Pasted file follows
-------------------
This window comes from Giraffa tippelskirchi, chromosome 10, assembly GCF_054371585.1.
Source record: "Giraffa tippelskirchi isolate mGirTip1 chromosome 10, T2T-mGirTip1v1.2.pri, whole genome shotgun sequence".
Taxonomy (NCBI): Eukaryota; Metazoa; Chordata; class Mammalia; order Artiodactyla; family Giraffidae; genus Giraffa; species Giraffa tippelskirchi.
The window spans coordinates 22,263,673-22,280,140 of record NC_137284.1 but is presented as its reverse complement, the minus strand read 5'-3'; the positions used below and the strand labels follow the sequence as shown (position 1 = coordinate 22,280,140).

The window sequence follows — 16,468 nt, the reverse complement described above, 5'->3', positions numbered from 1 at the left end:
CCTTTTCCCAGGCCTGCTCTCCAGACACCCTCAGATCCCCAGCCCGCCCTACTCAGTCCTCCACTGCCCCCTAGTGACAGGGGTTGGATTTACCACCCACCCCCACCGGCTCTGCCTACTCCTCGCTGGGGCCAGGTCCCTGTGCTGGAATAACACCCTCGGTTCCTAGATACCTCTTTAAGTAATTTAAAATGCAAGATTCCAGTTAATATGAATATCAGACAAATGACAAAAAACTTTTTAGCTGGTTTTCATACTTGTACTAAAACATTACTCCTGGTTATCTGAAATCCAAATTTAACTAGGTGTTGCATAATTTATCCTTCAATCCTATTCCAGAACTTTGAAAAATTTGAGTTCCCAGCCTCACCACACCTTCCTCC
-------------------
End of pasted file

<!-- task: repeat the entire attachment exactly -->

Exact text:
This window comes from Giraffa tippelskirchi, chromosome 10, assembly GCF_054371585.1.
Source record: "Giraffa tippelskirchi isolate mGirTip1 chromosome 10, T2T-mGirTip1v1.2.pri, whole genome shotgun sequence".
Taxonomy (NCBI): Eukaryota; Metazoa; Chordata; class Mammalia; order Artiodactyla; family Giraffidae; genus Giraffa; species Giraffa tippelskirchi.
The window spans coordinates 22,263,673-22,280,140 of record NC_137284.1 but is presented as its reverse complement, the minus strand read 5'-3'; the positions used below and the strand labels follow the sequence as shown (position 1 = coordinate 22,280,140).

The window sequence follows — 16,468 nt, the reverse complement described above, 5'->3', positions numbered from 1 at the left end:
CCTTTTCCCAGGCCTGCTCTCCAGACACCCTCAGATCCCCAGCCCGCCCTACTCAGTCCTCCACTGCCCCCTAGTGACAGGGGTTGGATTTACCACCCACCCCCACCGGCTCTGCCTACTCCTCGCTGGGGCCAGGTCCCTGTGCTGGAATAACACCCTCGGTTCCTAGATACCTCTTTAAGTAATTTAAAATGCAAGATTCCAGTTAATATGAATATCAGACAAATGACAAAAAACTTTTTAGCTGGTTTTCATACTTGTACTAAAACATTACTCCTGGTTATCTGAAATCCAAATTTAACTAGGTGTTGCATAATTTATCCTTCAATCCTATTCCAGAACTTTGAAAAATTTGAGTTCCCAGCCTCACCACACCTTCCTCC